Flow Control ‘Don’t Tread on Me’ Lawsuit Update


By Paul Gable

The Horry County Administration Committee will hear an update at its Friday meeting on plans to hire a law firm to sue the State of South Carolina if the General Assembly passes legislation to outlaw solid waste flow control within the state.

The ‘Don’t Tread on Me’ lawsuit would be one of the highest forms of political folly ever seen in this county of almost continuous political follies.

Couched by county council members as their line in the sand for ‘home rule’, it is anything but.

The Horry County Solid Waste Authority and then county attorney John Weaver sold county council a bill of goods in 2008 about the authority’s need to have flow control in order to stay in business.

At the time, several small, private haulers were taking construction and demolition waste out of the county to private landfills where they were paying less to dispose of the waste than the rate charged by the SWA. It was costing the SWA approximately $600,000 a year in revenue, according to SWA statements.

County council passed an ordinance (02-09) requiring all solid waste generated in the county to be disposed at the SWA landfill on Hwy 90 (flow control). This was done despite a study commissioned by the SWA four years earlier in which the SWA’s chosen expert firm, R.W. Beck, Inc., said the authority was charging too much on its rates for municipal solid waste and construction and demolition waste disposal.

All of the revenue from waste disposal goes to the SWA’s coffers where it has accrued $35 million in excess reserves through the years. County government receives no revenue benefit.

The SWA will argue that it gives the county approximately $750,000 per year for the 911 system while it conveniently forgets it charges the county approximately $900,000 per year to oversee operations of the 24 convenience centers in the unincorporated areas of the county. A net $150,000 deficit for the county.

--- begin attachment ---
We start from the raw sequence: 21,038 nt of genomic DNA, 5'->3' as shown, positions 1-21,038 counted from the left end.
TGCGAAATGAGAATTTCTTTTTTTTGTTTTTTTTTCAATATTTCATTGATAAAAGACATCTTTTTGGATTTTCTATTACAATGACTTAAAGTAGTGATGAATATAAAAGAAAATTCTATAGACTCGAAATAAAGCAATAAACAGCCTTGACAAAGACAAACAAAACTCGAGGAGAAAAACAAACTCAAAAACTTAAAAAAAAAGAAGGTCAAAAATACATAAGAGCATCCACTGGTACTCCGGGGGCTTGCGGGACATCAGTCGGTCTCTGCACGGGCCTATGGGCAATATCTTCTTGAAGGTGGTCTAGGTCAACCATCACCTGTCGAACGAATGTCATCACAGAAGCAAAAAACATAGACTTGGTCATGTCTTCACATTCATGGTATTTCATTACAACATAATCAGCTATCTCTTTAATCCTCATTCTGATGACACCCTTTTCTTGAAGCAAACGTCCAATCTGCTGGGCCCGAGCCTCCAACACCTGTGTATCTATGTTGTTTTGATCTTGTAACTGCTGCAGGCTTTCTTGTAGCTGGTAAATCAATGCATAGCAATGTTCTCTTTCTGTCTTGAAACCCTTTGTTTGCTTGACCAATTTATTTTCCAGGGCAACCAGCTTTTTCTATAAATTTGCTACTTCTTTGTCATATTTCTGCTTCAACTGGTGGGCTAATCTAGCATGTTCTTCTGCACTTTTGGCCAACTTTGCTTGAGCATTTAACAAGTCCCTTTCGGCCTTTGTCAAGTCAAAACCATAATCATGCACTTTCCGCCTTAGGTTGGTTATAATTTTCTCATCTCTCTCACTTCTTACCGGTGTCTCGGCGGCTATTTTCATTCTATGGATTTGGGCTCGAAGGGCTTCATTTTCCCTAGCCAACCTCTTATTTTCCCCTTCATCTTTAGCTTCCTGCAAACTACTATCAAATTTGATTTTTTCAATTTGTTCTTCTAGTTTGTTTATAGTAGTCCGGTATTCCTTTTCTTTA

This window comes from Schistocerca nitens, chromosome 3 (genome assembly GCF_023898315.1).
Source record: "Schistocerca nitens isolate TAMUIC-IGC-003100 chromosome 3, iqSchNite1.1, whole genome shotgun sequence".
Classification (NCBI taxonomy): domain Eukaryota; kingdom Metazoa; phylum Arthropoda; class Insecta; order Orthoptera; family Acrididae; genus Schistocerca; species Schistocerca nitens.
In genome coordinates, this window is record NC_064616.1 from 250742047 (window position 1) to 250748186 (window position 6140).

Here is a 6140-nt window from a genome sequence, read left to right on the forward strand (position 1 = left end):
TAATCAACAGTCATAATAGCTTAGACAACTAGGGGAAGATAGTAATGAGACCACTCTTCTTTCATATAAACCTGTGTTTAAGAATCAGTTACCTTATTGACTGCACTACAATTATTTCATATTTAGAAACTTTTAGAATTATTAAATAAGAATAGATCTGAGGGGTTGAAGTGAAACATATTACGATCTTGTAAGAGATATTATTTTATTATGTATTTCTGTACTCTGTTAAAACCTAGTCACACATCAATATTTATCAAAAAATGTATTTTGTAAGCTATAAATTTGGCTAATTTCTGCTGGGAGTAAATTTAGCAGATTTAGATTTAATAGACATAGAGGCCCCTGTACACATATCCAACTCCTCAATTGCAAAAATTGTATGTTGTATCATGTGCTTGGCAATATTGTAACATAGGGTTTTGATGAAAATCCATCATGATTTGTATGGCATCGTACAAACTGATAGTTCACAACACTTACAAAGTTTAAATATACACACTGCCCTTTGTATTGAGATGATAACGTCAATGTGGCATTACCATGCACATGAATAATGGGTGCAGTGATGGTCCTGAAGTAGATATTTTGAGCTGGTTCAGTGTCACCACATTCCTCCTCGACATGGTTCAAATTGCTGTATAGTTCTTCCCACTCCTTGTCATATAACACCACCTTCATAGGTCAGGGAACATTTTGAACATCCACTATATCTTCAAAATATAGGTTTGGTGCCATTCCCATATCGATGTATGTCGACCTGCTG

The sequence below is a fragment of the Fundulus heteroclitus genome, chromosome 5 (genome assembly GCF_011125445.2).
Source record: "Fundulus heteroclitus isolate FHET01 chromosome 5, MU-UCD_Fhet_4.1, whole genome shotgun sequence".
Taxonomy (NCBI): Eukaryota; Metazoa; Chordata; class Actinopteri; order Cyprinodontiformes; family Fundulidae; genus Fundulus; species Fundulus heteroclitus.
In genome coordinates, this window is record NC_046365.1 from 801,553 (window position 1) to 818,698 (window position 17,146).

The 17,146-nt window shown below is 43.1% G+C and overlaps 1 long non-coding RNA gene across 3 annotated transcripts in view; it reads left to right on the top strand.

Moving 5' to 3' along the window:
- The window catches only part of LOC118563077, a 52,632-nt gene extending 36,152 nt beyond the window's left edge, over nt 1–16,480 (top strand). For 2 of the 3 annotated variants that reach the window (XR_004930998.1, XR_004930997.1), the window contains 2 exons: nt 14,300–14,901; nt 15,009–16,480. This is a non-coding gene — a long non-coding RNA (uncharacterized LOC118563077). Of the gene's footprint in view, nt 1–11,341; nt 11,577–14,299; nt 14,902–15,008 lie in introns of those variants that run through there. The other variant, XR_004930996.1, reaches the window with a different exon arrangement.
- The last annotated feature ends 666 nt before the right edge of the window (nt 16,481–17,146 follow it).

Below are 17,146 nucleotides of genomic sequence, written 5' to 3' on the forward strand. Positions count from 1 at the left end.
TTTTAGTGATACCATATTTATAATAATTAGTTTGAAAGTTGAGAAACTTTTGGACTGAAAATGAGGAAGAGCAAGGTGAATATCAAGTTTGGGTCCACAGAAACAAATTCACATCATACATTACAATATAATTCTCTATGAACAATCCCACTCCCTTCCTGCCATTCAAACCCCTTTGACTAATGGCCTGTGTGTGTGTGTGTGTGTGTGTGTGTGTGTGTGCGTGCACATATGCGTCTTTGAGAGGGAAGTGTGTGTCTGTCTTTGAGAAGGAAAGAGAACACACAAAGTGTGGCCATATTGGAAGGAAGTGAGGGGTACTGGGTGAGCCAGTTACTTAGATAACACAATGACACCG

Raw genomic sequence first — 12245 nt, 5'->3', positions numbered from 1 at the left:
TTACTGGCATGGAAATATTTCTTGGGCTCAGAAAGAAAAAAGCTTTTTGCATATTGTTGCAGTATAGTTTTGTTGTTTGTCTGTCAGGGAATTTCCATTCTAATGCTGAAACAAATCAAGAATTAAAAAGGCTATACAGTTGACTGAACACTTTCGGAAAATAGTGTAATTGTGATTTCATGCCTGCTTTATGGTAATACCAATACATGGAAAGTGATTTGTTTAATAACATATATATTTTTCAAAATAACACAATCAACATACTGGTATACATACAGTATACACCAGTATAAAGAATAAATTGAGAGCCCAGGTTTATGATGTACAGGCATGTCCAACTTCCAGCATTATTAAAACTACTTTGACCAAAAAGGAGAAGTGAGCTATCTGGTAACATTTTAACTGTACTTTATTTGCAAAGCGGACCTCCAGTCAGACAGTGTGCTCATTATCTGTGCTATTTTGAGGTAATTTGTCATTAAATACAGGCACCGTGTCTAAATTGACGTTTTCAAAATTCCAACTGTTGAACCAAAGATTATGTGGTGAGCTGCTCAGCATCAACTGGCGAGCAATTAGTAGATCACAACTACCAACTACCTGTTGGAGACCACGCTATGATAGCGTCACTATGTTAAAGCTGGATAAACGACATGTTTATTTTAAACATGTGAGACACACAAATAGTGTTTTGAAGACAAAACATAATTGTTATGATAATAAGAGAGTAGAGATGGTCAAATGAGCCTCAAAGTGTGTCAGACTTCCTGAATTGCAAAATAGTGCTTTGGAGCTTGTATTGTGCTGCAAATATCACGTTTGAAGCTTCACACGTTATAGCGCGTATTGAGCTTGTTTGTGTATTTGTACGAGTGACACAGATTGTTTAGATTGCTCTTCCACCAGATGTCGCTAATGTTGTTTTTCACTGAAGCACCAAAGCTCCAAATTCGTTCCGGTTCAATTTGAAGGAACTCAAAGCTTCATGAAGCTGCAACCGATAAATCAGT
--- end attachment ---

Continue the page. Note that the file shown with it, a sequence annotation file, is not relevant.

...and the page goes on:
Over the last two legislative years, the SWA, according to its own check register, spent $865,000 with a lobbying firm and $450,000 with a public relations firm attempting to head off legislation at the state level to outlaw flow control.

With all its excess revenues and money it budgets annually for public relations, lobbying and legal services, the SWA won’t be funding a lawsuit against the state if flow control is outlawed.

Instead, the county will spend taxpayer dollars out of its general fund, money that could be better used providing services to county citizens rather than defending a revenue stream to a quasi-governmental agency from which county government and citizens derive no benefit whatsoever.

It is way past time for county council to disband the SWA, take back solid waste disposal operations within the county division structure and put together a reasonable and efficient operation directly answerable to county government.

Only at that time will the county’s citizens realize any economic benefit from the millions that currently flow into the SWA’s coffers each year.


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